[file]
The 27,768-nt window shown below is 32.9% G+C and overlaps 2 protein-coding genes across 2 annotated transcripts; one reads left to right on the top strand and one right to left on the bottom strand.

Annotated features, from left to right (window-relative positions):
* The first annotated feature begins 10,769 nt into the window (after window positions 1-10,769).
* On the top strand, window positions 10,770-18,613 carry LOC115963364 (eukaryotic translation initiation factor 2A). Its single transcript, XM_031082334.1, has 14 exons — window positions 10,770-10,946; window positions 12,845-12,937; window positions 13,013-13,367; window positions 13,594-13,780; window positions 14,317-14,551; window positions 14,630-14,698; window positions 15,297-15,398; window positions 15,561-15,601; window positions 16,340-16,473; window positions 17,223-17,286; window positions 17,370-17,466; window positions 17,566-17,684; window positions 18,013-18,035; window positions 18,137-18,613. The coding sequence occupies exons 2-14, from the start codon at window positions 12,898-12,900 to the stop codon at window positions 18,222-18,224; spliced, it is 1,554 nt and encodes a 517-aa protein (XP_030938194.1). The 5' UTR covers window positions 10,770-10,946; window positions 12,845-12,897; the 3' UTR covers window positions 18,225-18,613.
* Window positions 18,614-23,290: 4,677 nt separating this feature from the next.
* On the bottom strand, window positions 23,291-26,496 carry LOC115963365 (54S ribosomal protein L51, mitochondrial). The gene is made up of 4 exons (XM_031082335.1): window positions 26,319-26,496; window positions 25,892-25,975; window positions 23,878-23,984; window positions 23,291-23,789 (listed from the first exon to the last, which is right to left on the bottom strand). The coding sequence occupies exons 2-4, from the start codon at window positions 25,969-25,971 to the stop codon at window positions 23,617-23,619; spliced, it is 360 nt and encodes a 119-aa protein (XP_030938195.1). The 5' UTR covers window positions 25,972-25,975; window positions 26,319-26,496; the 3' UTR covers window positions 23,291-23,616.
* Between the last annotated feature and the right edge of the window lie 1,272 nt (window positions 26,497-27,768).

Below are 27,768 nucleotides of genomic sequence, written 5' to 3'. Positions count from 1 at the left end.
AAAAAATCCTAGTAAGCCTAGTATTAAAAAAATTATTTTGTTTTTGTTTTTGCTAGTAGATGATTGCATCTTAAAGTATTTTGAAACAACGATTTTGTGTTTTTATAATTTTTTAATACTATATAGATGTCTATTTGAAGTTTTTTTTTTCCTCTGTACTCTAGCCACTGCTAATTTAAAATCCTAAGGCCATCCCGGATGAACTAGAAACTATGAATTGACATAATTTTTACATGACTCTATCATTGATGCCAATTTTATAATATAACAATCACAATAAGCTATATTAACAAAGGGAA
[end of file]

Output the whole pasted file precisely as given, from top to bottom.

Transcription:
The 27,768-nt window shown below is 32.9% G+C and overlaps 2 protein-coding genes across 2 annotated transcripts; one reads left to right on the top strand and one right to left on the bottom strand.

Annotated features, from left to right (window-relative positions):
* The first annotated feature begins 10,769 nt into the window (after window positions 1-10,769).
* On the top strand, window positions 10,770-18,613 carry LOC115963364 (eukaryotic translation initiation factor 2A). Its single transcript, XM_031082334.1, has 14 exons — window positions 10,770-10,946; window positions 12,845-12,937; window positions 13,013-13,367; window positions 13,594-13,780; window positions 14,317-14,551; window positions 14,630-14,698; window positions 15,297-15,398; window positions 15,561-15,601; window positions 16,340-16,473; window positions 17,223-17,286; window positions 17,370-17,466; window positions 17,566-17,684; window positions 18,013-18,035; window positions 18,137-18,613. The coding sequence occupies exons 2-14, from the start codon at window positions 12,898-12,900 to the stop codon at window positions 18,222-18,224; spliced, it is 1,554 nt and encodes a 517-aa protein (XP_030938194.1). The 5' UTR covers window positions 10,770-10,946; window positions 12,845-12,897; the 3' UTR covers window positions 18,225-18,613.
* Window positions 18,614-23,290: 4,677 nt separating this feature from the next.
* On the bottom strand, window positions 23,291-26,496 carry LOC115963365 (54S ribosomal protein L51, mitochondrial). The gene is made up of 4 exons (XM_031082335.1): window positions 26,319-26,496; window positions 25,892-25,975; window positions 23,878-23,984; window positions 23,291-23,789 (listed from the first exon to the last, which is right to left on the bottom strand). The coding sequence occupies exons 2-4, from the start codon at window positions 25,969-25,971 to the stop codon at window positions 23,617-23,619; spliced, it is 360 nt and encodes a 119-aa protein (XP_030938195.1). The 5' UTR covers window positions 25,972-25,975; window positions 26,319-26,496; the 3' UTR covers window positions 23,291-23,616.
* Between the last annotated feature and the right edge of the window lie 1,272 nt (window positions 26,497-27,768).

Below are 27,768 nucleotides of genomic sequence, written 5' to 3'. Positions count from 1 at the left end.
AAAAAATCCTAGTAAGCCTAGTATTAAAAAAATTATTTTGTTTTTGTTTTTGCTAGTAGATGATTGCATCTTAAAGTATTTTGAAACAACGATTTTGTGTTTTTATAATTTTTTAATACTATATAGATGTCTATTTGAAGTTTTTTTTTTCCTCTGTACTCTAGCCACTGCTAATTTAAAATCCTAAGGCCATCCCGGATGAACTAGAAACTATGAATTGACATAATTTTTACATGACTCTATCATTGATGCCAATTTTATAATATAACAATCACAATAAGCTATATTAACAAAGGGAA